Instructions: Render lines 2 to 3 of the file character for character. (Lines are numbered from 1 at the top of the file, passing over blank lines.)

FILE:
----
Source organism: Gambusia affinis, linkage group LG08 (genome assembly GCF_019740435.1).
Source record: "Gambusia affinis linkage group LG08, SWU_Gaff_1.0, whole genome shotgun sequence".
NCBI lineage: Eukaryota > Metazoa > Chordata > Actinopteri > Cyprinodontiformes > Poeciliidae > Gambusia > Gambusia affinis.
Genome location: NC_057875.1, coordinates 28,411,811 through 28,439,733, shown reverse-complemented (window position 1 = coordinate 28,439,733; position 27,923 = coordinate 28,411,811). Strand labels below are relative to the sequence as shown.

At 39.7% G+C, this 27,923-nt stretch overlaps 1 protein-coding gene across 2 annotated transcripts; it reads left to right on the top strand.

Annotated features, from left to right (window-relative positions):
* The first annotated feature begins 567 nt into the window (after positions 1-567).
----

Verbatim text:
Source record: "Gambusia affinis linkage group LG08, SWU_Gaff_1.0, whole genome shotgun sequence".
NCBI lineage: Eukaryota > Metazoa > Chordata > Actinopteri > Cyprinodontiformes > Poeciliidae > Gambusia > Gambusia affinis.